Identify alternatives to solving the problem: Trainees must learn to examine the SWOT analysis for possible solutions but also learn to discover specific actions to take. Many try to identify tactics here, which should be saved for the implementation process. Another mistake people make is that they try to solve the problem here before using a criterion basis for evaluating alternatives

Evaluate alternatives and make a recommendation: Of the alternatives in step 4, one will be the answer to the problem learners have identified. Evaluation should be based on three criteria: Does the alternative fit with the mission of the organisation? Is the alternative viable in terms of resources and finances? Does the alternative make an improvement? Reinforce that a recommendation must be made.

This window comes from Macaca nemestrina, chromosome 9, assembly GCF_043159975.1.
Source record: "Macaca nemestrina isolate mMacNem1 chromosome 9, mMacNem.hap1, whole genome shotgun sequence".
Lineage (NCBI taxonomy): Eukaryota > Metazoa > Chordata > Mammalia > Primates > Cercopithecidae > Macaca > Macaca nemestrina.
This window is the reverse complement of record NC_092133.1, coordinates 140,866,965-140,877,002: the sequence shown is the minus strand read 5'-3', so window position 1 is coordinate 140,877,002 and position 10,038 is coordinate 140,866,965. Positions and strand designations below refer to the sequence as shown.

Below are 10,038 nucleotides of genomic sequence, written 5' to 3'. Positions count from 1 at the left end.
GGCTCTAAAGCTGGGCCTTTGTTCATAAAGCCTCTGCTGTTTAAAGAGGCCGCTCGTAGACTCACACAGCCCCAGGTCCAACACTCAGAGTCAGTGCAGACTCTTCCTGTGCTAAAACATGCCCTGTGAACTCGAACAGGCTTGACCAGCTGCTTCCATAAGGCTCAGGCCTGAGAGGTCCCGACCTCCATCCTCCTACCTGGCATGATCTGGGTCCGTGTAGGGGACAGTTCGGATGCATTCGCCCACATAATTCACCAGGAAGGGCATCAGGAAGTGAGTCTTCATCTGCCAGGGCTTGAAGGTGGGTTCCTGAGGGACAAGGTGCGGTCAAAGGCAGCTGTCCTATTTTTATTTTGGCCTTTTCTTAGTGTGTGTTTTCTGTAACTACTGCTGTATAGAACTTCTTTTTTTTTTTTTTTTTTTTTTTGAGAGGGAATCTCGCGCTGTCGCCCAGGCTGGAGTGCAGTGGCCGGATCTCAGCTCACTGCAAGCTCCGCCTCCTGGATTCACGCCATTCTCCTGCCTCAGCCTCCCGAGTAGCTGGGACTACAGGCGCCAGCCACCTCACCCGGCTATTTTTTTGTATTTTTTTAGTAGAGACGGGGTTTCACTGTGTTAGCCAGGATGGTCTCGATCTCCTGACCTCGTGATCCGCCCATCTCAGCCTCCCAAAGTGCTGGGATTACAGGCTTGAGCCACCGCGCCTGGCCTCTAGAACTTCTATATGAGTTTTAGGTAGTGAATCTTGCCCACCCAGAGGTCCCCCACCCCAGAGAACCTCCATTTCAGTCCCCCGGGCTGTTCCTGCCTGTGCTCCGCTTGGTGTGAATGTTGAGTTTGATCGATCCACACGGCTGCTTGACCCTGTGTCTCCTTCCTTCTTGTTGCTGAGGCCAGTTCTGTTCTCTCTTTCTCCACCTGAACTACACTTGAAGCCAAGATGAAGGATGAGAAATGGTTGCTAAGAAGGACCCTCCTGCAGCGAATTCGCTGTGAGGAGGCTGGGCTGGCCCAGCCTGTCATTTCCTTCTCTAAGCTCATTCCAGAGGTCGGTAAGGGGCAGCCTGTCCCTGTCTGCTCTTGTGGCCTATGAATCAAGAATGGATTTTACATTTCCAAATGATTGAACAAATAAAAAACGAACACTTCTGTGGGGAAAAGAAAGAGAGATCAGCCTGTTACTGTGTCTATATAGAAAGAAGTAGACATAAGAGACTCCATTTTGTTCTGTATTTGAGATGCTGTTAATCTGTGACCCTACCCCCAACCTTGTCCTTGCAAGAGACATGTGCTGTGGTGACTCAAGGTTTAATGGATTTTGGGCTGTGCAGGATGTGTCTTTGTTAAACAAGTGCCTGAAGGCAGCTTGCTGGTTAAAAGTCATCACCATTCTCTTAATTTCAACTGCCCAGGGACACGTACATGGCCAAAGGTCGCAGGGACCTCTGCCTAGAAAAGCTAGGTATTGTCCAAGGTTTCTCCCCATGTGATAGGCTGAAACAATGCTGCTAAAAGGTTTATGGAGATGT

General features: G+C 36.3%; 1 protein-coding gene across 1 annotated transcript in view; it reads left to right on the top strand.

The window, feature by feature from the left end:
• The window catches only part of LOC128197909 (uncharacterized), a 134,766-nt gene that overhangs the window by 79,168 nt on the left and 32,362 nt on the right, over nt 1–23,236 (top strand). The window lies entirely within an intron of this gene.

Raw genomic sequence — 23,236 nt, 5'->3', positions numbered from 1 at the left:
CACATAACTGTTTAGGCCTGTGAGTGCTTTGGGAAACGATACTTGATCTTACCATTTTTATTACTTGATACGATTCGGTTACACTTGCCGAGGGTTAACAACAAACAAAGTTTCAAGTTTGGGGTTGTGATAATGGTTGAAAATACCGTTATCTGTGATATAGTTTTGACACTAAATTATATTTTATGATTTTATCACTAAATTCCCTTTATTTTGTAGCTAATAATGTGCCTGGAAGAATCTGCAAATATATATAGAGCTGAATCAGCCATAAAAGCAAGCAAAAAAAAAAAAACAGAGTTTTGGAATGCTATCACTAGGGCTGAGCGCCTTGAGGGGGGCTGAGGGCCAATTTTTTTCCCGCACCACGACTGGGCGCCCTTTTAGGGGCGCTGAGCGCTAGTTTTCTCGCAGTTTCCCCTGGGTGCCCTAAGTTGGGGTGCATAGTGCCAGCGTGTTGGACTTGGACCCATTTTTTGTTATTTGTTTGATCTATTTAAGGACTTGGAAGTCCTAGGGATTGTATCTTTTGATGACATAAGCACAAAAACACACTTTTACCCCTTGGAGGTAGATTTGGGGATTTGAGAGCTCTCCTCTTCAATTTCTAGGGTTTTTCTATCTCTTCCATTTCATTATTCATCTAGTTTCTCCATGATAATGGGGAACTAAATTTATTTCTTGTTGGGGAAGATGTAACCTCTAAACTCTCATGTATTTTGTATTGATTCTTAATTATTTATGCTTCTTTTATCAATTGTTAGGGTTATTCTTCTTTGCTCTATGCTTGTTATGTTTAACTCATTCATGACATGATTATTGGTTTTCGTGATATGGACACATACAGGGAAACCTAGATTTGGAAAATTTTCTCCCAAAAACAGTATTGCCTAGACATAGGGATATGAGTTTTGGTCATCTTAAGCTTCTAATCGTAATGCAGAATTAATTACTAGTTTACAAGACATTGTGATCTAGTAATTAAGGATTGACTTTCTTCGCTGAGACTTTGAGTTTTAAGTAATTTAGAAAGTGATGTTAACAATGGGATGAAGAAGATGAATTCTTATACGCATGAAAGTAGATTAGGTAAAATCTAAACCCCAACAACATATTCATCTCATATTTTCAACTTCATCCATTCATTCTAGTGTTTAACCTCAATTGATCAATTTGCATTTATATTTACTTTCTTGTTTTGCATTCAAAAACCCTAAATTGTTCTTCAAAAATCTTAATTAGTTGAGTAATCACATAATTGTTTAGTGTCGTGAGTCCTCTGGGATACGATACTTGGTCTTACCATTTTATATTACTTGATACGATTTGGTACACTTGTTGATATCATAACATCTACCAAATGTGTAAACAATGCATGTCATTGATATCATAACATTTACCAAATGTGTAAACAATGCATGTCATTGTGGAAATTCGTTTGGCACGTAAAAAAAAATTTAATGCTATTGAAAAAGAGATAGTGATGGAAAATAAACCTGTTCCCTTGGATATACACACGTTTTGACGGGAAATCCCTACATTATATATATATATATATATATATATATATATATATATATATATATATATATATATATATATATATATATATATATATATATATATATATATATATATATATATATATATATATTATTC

Determine the implementation process: Trainees need to identify steps to put their recommendation in place. This must be taken from beginning to completion. An onsite critique is necessary at this step.

Determine evaluation and control process: Trainees must learn to identify when and at what stages their recommendation would be considered unsuccessful or successful. Also, they must be able to provide a backup solution in case their recommendation does not work.

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elearining prototypeWhen embarking on an elearning project, it can be intimidating to think about creating your own interface. There seems to be a never-ending stream of questions to consider: Where do I begin? How do I get buy-in from my stakeholders? Is the final product going to resonate with end users? Too often the questions become so daunting that designers fall back on molding content to fit a template.